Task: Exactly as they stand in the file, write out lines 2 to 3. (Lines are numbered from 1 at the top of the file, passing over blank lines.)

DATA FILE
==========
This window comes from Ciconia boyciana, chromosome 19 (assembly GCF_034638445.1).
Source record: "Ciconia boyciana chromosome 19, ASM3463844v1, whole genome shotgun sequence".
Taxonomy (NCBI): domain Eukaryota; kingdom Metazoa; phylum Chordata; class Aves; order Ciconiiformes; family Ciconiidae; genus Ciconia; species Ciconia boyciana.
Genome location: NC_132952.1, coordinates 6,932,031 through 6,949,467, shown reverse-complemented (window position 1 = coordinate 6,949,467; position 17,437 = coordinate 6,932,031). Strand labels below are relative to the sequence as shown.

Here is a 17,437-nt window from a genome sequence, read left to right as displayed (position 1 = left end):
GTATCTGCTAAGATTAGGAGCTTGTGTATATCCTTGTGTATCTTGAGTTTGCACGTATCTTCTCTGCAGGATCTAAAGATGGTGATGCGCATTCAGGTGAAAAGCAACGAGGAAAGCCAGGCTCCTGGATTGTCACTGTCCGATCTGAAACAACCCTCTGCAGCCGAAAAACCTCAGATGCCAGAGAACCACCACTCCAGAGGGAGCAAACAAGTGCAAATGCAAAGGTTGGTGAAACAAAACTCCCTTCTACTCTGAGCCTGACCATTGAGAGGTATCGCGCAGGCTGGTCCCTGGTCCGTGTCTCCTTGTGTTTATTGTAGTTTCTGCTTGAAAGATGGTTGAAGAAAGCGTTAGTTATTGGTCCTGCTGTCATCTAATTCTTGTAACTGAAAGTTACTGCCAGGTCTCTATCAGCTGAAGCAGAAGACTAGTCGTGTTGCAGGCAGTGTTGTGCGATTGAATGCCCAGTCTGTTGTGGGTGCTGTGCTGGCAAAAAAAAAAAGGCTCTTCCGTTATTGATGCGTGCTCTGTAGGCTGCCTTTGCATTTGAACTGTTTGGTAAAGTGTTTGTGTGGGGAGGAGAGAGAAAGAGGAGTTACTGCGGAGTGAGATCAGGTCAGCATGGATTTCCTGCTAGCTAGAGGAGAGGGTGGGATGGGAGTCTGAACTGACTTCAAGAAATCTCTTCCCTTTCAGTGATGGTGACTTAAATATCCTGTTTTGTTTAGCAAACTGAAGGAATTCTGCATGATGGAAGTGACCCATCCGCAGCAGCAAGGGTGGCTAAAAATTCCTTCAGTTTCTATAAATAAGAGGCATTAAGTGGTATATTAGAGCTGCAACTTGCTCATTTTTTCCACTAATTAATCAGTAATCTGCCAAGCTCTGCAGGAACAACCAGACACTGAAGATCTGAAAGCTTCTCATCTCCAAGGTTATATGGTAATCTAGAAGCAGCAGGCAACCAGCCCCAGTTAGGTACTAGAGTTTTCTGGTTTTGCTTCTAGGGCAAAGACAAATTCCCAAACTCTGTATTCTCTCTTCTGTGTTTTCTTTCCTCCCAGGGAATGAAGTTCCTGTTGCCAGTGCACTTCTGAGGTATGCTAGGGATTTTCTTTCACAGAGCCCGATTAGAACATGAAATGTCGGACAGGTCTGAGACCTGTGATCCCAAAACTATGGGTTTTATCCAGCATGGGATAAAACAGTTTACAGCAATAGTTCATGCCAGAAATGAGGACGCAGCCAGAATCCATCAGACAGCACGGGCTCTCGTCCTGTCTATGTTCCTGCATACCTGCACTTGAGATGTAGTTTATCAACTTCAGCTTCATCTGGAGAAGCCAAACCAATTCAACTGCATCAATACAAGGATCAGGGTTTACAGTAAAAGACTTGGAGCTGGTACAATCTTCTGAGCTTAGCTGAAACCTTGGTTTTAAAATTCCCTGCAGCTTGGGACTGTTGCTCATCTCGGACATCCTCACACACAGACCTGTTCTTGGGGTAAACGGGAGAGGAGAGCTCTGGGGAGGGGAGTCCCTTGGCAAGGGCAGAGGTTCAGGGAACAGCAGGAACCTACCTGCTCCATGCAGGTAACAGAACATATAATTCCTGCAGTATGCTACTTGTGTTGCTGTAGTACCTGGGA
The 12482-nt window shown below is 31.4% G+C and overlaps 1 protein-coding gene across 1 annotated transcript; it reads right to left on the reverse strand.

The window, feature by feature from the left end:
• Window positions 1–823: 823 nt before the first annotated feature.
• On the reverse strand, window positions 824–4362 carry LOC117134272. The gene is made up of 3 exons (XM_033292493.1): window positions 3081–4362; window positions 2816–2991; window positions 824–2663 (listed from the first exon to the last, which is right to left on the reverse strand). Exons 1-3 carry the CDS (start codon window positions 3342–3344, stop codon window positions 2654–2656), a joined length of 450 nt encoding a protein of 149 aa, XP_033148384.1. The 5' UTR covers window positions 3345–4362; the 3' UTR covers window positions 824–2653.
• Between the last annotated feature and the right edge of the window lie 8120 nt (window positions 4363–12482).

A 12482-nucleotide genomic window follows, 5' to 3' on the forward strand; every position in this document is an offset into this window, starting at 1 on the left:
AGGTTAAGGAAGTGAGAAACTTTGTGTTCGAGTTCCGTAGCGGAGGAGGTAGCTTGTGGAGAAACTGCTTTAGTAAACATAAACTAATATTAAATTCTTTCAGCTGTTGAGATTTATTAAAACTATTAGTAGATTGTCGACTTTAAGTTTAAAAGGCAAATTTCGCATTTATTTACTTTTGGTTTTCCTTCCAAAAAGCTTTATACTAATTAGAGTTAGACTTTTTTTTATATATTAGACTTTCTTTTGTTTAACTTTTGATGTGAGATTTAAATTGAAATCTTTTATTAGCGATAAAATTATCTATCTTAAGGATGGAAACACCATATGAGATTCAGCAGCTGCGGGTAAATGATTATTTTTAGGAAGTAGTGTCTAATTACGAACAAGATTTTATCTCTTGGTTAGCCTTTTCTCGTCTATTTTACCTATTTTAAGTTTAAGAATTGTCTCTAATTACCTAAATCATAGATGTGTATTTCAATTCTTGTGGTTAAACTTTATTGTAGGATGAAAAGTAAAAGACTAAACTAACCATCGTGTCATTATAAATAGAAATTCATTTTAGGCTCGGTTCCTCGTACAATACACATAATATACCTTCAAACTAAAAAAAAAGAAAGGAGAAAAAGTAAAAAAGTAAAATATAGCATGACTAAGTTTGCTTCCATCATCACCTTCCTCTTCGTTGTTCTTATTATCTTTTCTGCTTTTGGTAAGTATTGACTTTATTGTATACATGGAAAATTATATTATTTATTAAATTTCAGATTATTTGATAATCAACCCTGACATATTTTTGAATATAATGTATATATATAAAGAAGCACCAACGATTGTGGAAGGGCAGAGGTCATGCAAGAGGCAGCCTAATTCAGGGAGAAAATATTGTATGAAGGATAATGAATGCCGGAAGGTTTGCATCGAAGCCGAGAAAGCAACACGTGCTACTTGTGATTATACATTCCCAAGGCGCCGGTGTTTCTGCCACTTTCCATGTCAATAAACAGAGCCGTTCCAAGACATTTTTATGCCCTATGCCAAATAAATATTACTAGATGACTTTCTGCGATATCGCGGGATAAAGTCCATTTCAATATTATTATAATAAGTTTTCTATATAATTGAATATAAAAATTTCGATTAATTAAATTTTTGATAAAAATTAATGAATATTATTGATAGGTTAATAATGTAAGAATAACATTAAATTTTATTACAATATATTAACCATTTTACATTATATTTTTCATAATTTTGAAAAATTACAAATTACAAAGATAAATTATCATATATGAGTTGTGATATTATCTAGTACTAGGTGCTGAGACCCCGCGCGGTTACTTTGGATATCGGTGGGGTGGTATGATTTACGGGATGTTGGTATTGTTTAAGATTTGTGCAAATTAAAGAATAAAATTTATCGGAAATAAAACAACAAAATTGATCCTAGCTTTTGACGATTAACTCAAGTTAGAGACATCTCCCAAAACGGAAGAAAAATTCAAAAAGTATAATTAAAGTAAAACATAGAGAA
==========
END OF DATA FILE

Source record: "Ciconia boyciana chromosome 19, ASM3463844v1, whole genome shotgun sequence".
Taxonomy (NCBI): domain Eukaryota; kingdom Metazoa; phylum Chordata; class Aves; order Ciconiiformes; family Ciconiidae; genus Ciconia; species Ciconia boyciana.